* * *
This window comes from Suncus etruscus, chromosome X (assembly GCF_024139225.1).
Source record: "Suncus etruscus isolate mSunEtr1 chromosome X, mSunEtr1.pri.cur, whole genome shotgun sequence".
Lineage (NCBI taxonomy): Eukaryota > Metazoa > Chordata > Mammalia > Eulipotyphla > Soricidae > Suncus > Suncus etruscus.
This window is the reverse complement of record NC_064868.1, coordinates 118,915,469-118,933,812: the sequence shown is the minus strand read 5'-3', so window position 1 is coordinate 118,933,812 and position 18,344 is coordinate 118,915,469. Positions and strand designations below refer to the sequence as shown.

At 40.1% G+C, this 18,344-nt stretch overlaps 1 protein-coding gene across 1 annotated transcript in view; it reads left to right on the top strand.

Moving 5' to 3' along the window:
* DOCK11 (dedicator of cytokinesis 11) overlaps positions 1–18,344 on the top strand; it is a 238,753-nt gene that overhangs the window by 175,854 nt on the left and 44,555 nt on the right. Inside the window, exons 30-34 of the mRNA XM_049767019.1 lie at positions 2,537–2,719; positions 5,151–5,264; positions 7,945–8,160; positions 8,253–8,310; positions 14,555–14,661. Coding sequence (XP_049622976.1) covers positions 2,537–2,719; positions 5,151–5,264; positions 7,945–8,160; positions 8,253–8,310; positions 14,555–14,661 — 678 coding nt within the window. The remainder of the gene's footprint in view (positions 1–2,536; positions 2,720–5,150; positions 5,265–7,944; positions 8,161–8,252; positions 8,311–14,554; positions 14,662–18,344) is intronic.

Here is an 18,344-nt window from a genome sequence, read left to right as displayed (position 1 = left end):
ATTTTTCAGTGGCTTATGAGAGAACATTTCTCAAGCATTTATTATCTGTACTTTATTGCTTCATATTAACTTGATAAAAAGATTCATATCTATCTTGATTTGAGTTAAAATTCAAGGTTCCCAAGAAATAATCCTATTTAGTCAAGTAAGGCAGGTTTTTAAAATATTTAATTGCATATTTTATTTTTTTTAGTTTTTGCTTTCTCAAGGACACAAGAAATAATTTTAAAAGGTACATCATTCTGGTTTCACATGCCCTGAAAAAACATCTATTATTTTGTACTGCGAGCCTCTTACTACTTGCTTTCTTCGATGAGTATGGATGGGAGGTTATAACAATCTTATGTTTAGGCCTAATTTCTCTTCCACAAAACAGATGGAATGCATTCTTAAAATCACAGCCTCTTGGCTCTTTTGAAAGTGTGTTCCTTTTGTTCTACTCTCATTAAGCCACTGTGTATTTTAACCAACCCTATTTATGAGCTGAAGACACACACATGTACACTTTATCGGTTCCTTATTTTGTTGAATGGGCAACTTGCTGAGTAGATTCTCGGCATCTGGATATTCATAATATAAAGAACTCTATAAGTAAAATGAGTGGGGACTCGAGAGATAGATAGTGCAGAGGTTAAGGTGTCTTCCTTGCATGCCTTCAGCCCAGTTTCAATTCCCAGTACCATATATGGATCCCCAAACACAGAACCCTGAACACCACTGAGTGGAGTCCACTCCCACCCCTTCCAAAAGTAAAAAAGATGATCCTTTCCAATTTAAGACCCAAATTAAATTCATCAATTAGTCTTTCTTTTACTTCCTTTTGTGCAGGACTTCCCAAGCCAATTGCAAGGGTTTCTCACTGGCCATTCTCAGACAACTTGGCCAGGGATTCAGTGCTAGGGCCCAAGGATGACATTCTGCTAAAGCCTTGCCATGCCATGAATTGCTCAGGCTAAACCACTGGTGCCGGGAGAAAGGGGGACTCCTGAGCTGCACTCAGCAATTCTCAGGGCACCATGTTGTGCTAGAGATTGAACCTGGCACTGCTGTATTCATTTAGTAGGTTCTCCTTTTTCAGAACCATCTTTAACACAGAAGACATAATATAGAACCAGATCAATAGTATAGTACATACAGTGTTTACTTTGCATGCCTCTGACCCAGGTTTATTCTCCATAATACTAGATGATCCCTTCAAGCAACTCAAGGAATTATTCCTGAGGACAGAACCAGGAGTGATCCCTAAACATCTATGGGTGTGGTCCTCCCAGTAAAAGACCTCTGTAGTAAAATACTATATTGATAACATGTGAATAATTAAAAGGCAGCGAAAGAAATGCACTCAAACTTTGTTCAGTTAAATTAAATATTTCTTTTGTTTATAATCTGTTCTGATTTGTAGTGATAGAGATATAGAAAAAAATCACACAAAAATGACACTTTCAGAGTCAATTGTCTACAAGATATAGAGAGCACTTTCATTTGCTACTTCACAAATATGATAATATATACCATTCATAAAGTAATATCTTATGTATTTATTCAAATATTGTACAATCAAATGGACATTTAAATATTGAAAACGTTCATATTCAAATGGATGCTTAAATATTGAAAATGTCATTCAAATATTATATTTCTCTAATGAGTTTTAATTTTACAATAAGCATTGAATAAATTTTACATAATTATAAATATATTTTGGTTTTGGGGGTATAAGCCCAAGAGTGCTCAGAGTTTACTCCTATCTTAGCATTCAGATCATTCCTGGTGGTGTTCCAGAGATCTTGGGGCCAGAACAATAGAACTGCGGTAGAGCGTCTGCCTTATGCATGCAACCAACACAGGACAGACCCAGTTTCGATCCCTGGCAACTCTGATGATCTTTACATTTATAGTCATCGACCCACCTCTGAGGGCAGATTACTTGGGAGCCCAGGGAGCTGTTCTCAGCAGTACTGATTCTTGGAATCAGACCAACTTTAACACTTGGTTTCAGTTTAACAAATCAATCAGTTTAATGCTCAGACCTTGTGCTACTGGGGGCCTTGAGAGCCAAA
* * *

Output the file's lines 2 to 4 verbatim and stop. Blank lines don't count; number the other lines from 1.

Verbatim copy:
Source record: "Suncus etruscus isolate mSunEtr1 chromosome X, mSunEtr1.pri.cur, whole genome shotgun sequence".
Lineage (NCBI taxonomy): Eukaryota > Metazoa > Chordata > Mammalia > Eulipotyphla > Soricidae > Suncus > Suncus etruscus.
This window is the reverse complement of record NC_064868.1, coordinates 118,915,469-118,933,812: the sequence shown is the minus strand read 5'-3', so window position 1 is coordinate 118,933,812 and position 18,344 is coordinate 118,915,469. Positions and strand designations below refer to the sequence as shown.